• when you’re about to breastfeed, try applying something wet and warm on your breasts to help the milk flow. You could use a warm towel or take a warm shower.
  • massage your breasts in a circular motion from the chest area towards the nipple
  • make sure your little one has a good latch and is sucking the right way

4. Avoid formula, pacifiers& bottles at first

In first few weeks it’s important not to give your baby a formula (unless it’s really necessary) as it can affect your milk supply. Using bottles or dummies is also a no-no during the first month because it can confuse your newborns’ hunger cues and make him less hungry.

If for some reason you can’t put your baby to the breast, you should offer your milk using a spoon, flexible feeding cup or syringe. It will also help you to reduce the breast engorgement and avoid any other breastfeeding issues.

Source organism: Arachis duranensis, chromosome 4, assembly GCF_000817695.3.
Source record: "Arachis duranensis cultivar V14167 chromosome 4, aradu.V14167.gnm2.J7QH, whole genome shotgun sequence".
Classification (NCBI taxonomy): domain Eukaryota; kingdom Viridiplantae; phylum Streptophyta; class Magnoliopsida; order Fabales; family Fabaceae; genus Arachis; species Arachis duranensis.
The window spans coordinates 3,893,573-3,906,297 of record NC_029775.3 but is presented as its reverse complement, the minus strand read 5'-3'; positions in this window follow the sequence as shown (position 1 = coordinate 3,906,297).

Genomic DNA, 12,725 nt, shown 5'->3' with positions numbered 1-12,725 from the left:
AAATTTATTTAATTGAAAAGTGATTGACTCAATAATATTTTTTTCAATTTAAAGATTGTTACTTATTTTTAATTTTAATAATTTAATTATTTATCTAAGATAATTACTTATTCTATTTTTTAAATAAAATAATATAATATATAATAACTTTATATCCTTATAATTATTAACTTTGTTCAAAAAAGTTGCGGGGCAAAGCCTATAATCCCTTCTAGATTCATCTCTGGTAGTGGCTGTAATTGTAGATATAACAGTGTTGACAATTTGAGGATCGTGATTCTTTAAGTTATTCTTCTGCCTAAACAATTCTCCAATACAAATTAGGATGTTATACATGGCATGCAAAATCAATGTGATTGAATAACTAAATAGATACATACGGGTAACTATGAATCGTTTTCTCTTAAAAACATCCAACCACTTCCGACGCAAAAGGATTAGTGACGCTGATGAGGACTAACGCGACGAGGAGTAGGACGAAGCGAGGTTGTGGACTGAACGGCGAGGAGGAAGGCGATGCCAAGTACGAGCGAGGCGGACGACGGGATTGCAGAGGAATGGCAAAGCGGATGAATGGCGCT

Once your milk supply is stabilised, you get the green light for using the bottles and pacifiers. It’s not recommended to wait more than 6 weeks to offer a bottle as your little one might get used to the breast too much and refuse to take anything else.

5. Don’t look at the time

I’ve read and heard my advice saying you should breastfeed your newborn every 2 to 3 hours. But this simply won’t apply to every baby. If your child seems to be fussy and crying a lot, this often means s/he is just hungry and needs to be close to you as much as possible.

That’s why the best thing for you and your little one is to breastfeed on demand. Don’t look at the time and don’t follow the rules of leaving up to 3 hours gap between each feeding; your baby will let you know when s/he needs to eat (besides, your mother instinct exists for a reason).